## Sample Exam; Solutions

February 2, 2010

### 1 Introduction

This document contains solutions to the sample questions given in Lecture Note 10

1. 5 marks
Give the responses of the ML system to the following sequence of declarations
 val a = 1;    val b = 2;    fun f a = a + b;    val b = 3;    f b;

the responses of the system are as follows:

 val a = 1 : int  val b = 2 : int  val f = fn : int -> int  val b = 3 : int  val it = 5 : int

The point here is to check that you understand, and can apply, the scoping rules, applied to the bindings of a and b. The exam on Thursday may include let and local declarations, in a similar question.

2. Long Question 10 marks
The following datatype can be used to represent trees whose nodes can have an arbitrary number of children.
1. What tree does the following expression denote (i.e draw a picture):
2. Define a function to calculate the number of leaves in such a tree.
 fun sum []       = 0    | sum (h :: t) = h + sum t    fun leaves (Tree(_,[])) = 1    | leaves (Tree(_,ts)) = sum (map leaves ts)

3. We can assign a level to each node in a tree as follows. The node at the root is at level 1. Its children are at level 2. Their children are at level 3 and so on.

Suppose we are interested in trees where an internal node at level n always has exactly n children. Define a function check : ’a Tree ->bool that checks whether a given tree has this property.

The recursion is not straightforward: to check the property for a tree, we must check a slightly different property for its subtrees. We therefor introduce an auxiliary function, checkk, with an extra parameter; checkk k checks that the appropriate property holds for a subtree rooted at level k:

 fun length [] = 0    | length (_::t) = 1 + length t    fun andl [] = true (* and over a list of booleans *)    | andl (h :: t) = h andalso andl t    fun checkk k (Tree(_,[])) = true (* nothing to check for a leaf *)    | checkk k (Tree(_,ts)) = ((length ts) = k)                              (* check there are k children *)                              andalso                              andl (map (checkk (k+1)) ts)                              (* subtrees are at level (k+1) *)    fun check  t           = checkk 1 t

3. Long Question 10 marks
The EQueue signature is like the signature Queue, but is extended with an additional operation multiple enqueue, menq:(Item  list * Queue) -> Queue, intended to add a number of items (in an arbitrary order) to the queue in a single operation.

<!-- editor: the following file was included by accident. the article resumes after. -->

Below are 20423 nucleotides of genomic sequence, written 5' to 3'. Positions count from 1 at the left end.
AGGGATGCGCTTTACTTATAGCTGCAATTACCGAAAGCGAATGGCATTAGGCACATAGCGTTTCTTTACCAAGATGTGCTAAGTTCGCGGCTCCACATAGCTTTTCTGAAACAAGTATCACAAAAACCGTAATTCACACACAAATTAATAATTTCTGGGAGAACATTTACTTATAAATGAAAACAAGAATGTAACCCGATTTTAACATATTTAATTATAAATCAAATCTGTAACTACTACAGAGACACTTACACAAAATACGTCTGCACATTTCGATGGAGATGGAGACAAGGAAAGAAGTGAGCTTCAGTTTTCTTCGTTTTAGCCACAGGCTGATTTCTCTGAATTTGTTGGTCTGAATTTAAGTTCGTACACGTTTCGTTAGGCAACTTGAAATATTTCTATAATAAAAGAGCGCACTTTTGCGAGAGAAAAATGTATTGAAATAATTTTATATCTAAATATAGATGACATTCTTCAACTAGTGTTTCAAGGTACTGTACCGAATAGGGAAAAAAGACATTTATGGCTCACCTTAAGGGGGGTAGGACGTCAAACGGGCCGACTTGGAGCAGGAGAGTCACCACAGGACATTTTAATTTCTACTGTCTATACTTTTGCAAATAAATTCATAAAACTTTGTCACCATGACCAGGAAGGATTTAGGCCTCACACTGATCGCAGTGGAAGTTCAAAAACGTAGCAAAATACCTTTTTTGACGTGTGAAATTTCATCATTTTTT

signature EQueue =  sig      type Item      type Queue        val empty : Queue      val enq : (Item * Queue) -> Queue      val deq : Queue -> (Item * Queue)      val menq: (Item list * Queue) -> Queue  end

An implementation of a stack, including this operation, uses the type declaration

 type Queue = Item list list

the operations empty and menq are implemented as follows:

 val empty = []    fun menq(items, q) = items :: q

1. Complete the following declarations of the functions enq and deq for this implementation
 fun enq(item,       []) = [[item]]    | enq(item, (h :: t)) = (item :: h) :: t      (* or, alternatively, [item] :: h :: t *)    fun deq((h :: t) :: r)  = (h, t :: r)    | deq([] :: r)        = deq r    | deq []              = raise Deq

The point here is to take care with the types. Since a stack is being represented as a list of lists, we need to make a list, [[item]], whose only member is the singleton list, [item], to represent a stack with one entry. When adding an item to a non-empty stack, we have a choice: we can either add the item to the list at the head of the list of lists, or we can form a new singleton list and add this to the list of lists.

2. What is the complexity of the three operations
1. enq, O(1)
2. deq, O(1)
3. menq O(1)

for this implementation?

Notice that, for a conventional stack implementation we would have to implement menq using multiple calls of enq. The complexity would be O(n), where n is the number of items being added in one go.

4. Long Question 10 marks
An implementation of sets of integers is designed to represent a set by a list without repetitions, kept in increasing order. Here is the function union : Set*Set -> Set from this implementation
 fun union(a, []) = a    | union([], b) = b    | union(ah :: at, bh :: bt) =            if ah < bh then ah :: union(at, bh :: bt)            else if ah = bh then ah :: union(at, bt)            else bh :: union(ah :: at, bt)

1. What is the complexity of this implementation of union?

O(n), where n is the sum of the sizes of the sets; there is at most one recursive call for each of these elements.

2. Give an implementation of the operation insert : (int*Set) ->Set compatible with this representation.
 fun insert (x,[]) = [x]    | insert (x,h :: t) = if x < h then x :: h :: t                          else if h < x then h :: insert(x,t)                          else (* x = h *) h :: t

This is book-work: a similar definition was given in the notes to implement a priority queue.

3. Give an O(n) implementation of the operation intersect : Set*Set -> Set, compatible with this representation.
 fun intersect(a, []) = []    | intersect([], b) = []    | intersect(ah :: at, bh :: bt) =            if ah < bh then intersect(at, bh :: bt)            else if ah = bh then ah :: intersect(at, bt)            else intersect(ah :: at, bt)

This follows the pattern given in the declaration of union.

(C) Michael Fourman 1994-2006